United States Secretary of the Army

Secretary of the Army
Emblem of the U.S. Department of the Army.svg
Flag of the United States Secretary of the Army.svg
Flag of the Secretary of the Army[1]
Mark T. Esper.jpg
Incumbent
Mark Esper

since November 20, 2017[2]
Department of the Army
StyleMister Secretary
The Honorable
(formal address in writing)
Reports toSecretary of Defense
AppointerThe President
with the advice and consent of the Senate
Term lengthNo fixed term
PrecursorSecretary of War
Inaugural holderKenneth Claiborne Royall
FormationSeptember 18, 1947
Succession2nd in SecDef succession
DeputyThe Under Secretary
(principal civilian deputy)
The Chief of Staff
(military advisor and deputy)
SalaryLevel II of the Executive Schedule
WebsiteOfficial website

The Secretary of the Army (SA, SECARM[3] or SECARMY) is a senior civilian official within the Department of Defense of the United States of America with statutory responsibility for all matters relating to the United States Army: manpower, personnel, reserve affairs, installations, environmental issues, weapons systems and equipment acquisition, communications, and financial management.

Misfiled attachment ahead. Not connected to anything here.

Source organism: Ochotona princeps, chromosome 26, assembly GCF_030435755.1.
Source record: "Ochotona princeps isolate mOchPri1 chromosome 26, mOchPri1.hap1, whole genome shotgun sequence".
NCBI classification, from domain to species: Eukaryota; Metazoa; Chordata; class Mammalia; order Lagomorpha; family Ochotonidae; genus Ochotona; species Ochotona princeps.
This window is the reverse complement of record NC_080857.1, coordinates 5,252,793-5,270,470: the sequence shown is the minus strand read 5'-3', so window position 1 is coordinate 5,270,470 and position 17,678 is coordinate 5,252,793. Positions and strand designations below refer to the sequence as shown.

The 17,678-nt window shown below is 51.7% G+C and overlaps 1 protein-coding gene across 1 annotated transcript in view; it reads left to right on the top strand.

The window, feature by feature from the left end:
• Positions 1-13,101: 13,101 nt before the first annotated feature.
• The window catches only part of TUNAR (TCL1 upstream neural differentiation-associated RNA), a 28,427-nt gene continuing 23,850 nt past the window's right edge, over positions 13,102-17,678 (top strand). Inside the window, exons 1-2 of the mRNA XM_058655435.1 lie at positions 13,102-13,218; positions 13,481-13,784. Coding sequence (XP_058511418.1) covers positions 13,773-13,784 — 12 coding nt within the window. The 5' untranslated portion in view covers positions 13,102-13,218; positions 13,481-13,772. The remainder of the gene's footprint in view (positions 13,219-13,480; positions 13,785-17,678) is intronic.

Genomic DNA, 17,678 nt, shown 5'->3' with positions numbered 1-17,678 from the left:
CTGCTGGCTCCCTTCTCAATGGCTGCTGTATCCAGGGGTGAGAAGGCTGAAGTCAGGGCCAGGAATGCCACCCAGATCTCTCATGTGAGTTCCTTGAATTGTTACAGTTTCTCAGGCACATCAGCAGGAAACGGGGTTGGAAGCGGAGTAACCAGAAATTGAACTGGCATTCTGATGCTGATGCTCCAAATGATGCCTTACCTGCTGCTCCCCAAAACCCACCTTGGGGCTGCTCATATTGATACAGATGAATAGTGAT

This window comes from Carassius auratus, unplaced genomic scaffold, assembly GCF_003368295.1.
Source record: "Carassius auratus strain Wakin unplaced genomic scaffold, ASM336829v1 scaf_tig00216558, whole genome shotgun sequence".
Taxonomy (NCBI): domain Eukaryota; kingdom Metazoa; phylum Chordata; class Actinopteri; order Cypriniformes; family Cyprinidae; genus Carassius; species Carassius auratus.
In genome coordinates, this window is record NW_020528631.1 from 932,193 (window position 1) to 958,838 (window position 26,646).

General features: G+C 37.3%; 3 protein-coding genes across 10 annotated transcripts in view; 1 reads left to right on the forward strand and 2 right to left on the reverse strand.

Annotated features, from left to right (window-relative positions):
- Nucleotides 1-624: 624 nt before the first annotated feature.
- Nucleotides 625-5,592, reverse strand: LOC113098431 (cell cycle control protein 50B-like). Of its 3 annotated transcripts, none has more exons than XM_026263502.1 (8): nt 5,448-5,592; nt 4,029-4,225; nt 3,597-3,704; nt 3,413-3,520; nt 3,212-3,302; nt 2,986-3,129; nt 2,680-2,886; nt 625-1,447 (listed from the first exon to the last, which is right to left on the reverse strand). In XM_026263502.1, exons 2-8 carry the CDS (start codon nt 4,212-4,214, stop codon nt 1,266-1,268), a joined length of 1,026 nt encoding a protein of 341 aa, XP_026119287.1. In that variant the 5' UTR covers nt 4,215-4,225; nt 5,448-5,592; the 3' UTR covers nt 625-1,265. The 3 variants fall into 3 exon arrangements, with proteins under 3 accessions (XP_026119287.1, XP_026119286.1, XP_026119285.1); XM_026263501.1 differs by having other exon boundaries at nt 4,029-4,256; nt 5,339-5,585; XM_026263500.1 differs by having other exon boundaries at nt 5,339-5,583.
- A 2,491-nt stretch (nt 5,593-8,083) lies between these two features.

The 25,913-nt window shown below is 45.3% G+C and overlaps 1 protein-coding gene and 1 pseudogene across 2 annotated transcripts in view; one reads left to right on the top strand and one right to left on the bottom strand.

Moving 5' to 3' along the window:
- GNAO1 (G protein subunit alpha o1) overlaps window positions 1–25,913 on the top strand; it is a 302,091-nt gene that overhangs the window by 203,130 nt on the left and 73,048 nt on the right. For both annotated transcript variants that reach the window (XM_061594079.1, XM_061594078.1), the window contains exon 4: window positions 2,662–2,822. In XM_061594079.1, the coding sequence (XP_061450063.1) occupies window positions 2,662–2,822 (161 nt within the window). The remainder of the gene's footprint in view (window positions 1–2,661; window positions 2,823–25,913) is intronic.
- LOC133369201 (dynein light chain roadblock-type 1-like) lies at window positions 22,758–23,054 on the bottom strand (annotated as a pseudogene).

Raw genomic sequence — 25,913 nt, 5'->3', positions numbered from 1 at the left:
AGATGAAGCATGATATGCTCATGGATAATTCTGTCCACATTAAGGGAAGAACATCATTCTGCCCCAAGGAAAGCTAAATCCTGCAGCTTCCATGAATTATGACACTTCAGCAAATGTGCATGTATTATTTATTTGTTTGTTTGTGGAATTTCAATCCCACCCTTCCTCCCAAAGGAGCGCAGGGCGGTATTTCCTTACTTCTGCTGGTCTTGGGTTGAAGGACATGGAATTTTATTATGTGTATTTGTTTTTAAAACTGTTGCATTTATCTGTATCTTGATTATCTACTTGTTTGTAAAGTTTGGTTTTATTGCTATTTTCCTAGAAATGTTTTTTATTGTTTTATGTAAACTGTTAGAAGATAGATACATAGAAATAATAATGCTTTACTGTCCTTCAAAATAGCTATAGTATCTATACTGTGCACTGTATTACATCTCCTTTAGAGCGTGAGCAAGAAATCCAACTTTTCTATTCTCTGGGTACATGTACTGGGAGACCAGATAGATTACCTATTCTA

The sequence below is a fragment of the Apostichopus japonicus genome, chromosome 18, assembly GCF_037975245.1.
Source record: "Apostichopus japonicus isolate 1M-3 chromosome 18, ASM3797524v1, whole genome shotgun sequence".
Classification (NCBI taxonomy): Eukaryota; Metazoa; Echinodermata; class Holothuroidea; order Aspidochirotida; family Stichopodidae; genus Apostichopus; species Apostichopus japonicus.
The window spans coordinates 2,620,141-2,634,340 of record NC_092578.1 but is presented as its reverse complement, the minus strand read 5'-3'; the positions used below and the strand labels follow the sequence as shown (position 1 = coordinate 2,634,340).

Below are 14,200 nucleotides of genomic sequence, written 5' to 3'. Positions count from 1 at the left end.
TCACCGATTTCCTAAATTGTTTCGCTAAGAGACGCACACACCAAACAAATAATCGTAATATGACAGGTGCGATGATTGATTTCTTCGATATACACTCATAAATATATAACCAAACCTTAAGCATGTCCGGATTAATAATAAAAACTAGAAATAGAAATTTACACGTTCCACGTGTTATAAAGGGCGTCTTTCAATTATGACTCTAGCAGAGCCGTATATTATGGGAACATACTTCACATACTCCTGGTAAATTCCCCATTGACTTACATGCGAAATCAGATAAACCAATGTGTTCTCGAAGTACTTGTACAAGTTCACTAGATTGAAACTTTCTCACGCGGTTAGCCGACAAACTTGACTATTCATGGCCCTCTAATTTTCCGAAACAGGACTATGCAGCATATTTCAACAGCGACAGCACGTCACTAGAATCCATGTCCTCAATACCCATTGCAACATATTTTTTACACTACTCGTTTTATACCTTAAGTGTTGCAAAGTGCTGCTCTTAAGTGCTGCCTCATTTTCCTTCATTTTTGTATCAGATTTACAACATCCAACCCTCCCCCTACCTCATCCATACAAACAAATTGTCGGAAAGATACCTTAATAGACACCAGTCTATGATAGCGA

The Secretary of the Army is nominated by the President and confirmed by the U.S. Senate. The Secretary is a non-Cabinet level official serving under the Secretary of Defense.[4] This position was created on September 18, 1947, replacing the Secretary of War, when the Department of War was split into the Department of the Army and Department of the Air Force.[5]

On November 15, 2017, Mark Esper was confirmed as the Secretary of the Army, and was sworn in to office on November 20, 2017.[2]

Responsibilities

The Senior Leadership of the Department of the Army consists of two civilians—the Secretary of the Army and the Under Secretary of the Army—and two military officers of four-star rank—the Chief of Staff of the Army and the Vice Chief of Staff of the Army.

The Secretary of the Army (§ 3013) is in effect the chief executive officer of the Department of the Army, and the Chief of Staff of the Army works directly for the Secretary of the Army. The Secretary presents and justifies Army policies, plans, programs, and budgets to the Secretary of Defense, other executive branch officials, and to the Congressional Defense Committees. The Secretary also communicates Army policies, plans, programs, capabilities, and accomplishments to the public. As necessary, the Secretary convenes meetings with the senior leadership of the Army to debate issues, provide direction, and seek advice. The Secretary is a member of the Defense Acquisition Board.

The Secretary of the Army has several responsibilities under the Uniform Code of Military Justice, including the authority to convene general courts-martial. Other duties include management of the Civilian Aides to the Secretary of the Army Program.[6]